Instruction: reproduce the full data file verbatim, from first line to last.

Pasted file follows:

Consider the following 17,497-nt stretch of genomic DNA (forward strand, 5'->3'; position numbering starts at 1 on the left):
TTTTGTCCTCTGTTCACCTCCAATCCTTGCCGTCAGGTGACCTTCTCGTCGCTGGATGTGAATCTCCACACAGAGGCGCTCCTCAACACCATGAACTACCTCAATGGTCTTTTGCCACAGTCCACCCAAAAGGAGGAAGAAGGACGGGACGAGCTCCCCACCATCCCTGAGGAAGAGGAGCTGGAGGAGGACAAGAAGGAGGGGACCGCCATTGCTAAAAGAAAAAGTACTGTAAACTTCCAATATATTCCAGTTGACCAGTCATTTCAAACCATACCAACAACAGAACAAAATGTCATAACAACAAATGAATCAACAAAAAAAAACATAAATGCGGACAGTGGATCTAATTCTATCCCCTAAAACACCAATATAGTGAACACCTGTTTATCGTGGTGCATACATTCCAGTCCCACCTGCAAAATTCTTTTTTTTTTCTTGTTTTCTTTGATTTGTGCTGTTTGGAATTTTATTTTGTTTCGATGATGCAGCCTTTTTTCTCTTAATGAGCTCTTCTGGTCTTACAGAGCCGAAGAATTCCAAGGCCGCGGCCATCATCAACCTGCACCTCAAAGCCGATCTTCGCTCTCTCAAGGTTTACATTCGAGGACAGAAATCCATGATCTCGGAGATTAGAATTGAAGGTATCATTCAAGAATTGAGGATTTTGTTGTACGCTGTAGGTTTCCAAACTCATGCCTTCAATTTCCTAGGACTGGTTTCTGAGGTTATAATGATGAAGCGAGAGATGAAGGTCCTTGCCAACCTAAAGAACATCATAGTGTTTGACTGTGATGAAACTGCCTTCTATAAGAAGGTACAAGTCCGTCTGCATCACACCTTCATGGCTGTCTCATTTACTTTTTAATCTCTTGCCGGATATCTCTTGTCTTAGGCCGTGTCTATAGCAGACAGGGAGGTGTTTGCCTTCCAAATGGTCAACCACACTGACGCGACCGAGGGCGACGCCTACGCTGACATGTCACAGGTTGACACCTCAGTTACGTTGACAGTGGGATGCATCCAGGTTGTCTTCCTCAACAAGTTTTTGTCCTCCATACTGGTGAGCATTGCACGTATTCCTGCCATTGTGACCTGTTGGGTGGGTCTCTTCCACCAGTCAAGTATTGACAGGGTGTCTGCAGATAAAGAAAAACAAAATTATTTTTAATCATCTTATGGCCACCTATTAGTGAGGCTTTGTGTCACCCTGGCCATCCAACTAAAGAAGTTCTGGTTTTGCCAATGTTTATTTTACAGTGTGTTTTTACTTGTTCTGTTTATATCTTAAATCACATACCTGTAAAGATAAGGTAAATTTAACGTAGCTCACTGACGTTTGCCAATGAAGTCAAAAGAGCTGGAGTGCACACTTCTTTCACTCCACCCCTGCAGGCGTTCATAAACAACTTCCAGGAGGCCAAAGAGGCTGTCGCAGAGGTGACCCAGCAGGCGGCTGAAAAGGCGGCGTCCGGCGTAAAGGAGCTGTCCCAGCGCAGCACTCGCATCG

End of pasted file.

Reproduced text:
Consider the following 17,497-nt stretch of genomic DNA (forward strand, 5'->3'; position numbering starts at 1 on the left):
TTTTGTCCTCTGTTCACCTCCAATCCTTGCCGTCAGGTGACCTTCTCGTCGCTGGATGTGAATCTCCACACAGAGGCGCTCCTCAACACCATGAACTACCTCAATGGTCTTTTGCCACAGTCCACCCAAAAGGAGGAAGAAGGACGGGACGAGCTCCCCACCATCCCTGAGGAAGAGGAGCTGGAGGAGGACAAGAAGGAGGGGACCGCCATTGCTAAAAGAAAAAGTACTGTAAACTTCCAATATATTCCAGTTGACCAGTCATTTCAAACCATACCAACAACAGAACAAAATGTCATAACAACAAATGAATCAACAAAAAAAAACATAAATGCGGACAGTGGATCTAATTCTATCCCCTAAAACACCAATATAGTGAACACCTGTTTATCGTGGTGCATACATTCCAGTCCCACCTGCAAAATTCTTTTTTTTTTCTTGTTTTCTTTGATTTGTGCTGTTTGGAATTTTATTTTGTTTCGATGATGCAGCCTTTTTTCTCTTAATGAGCTCTTCTGGTCTTACAGAGCCGAAGAATTCCAAGGCCGCGGCCATCATCAACCTGCACCTCAAAGCCGATCTTCGCTCTCTCAAGGTTTACATTCGAGGACAGAAATCCATGATCTCGGAGATTAGAATTGAAGGTATCATTCAAGAATTGAGGATTTTGTTGTACGCTGTAGGTTTCCAAACTCATGCCTTCAATTTCCTAGGACTGGTTTCTGAGGTTATAATGATGAAGCGAGAGATGAAGGTCCTTGCCAACCTAAAGAACATCATAGTGTTTGACTGTGATGAAACTGCCTTCTATAAGAAGGTACAAGTCCGTCTGCATCACACCTTCATGGCTGTCTCATTTACTTTTTAATCTCTTGCCGGATATCTCTTGTCTTAGGCCGTGTCTATAGCAGACAGGGAGGTGTTTGCCTTCCAAATGGTCAACCACACTGACGCGACCGAGGGCGACGCCTACGCTGACATGTCACAGGTTGACACCTCAGTTACGTTGACAGTGGGATGCATCCAGGTTGTCTTCCTCAACAAGTTTTTGTCCTCCATACTGGTGAGCATTGCACGTATTCCTGCCATTGTGACCTGTTGGGTGGGTCTCTTCCACCAGTCAAGTATTGACAGGGTGTCTGCAGATAAAGAAAAACAAAATTATTTTTAATCATCTTATGGCCACCTATTAGTGAGGCTTTGTGTCACCCTGGCCATCCAACTAAAGAAGTTCTGGTTTTGCCAATGTTTATTTTACAGTGTGTTTTTACTTGTTCTGTTTATATCTTAAATCACATACCTGTAAAGATAAGGTAAATTTAACGTAGCTCACTGACGTTTGCCAATGAAGTCAAAAGAGCTGGAGTGCACACTTCTTTCACTCCACCCCTGCAGGCGTTCATAAACAACTTCCAGGAGGCCAAAGAGGCTGTCGCAGAGGTGACCCAGCAGGCGGCTGAAAAGGCGGCGTCCGGCGTAAAGGAGCTGTCCCAGCGCAGCACTCGCATCG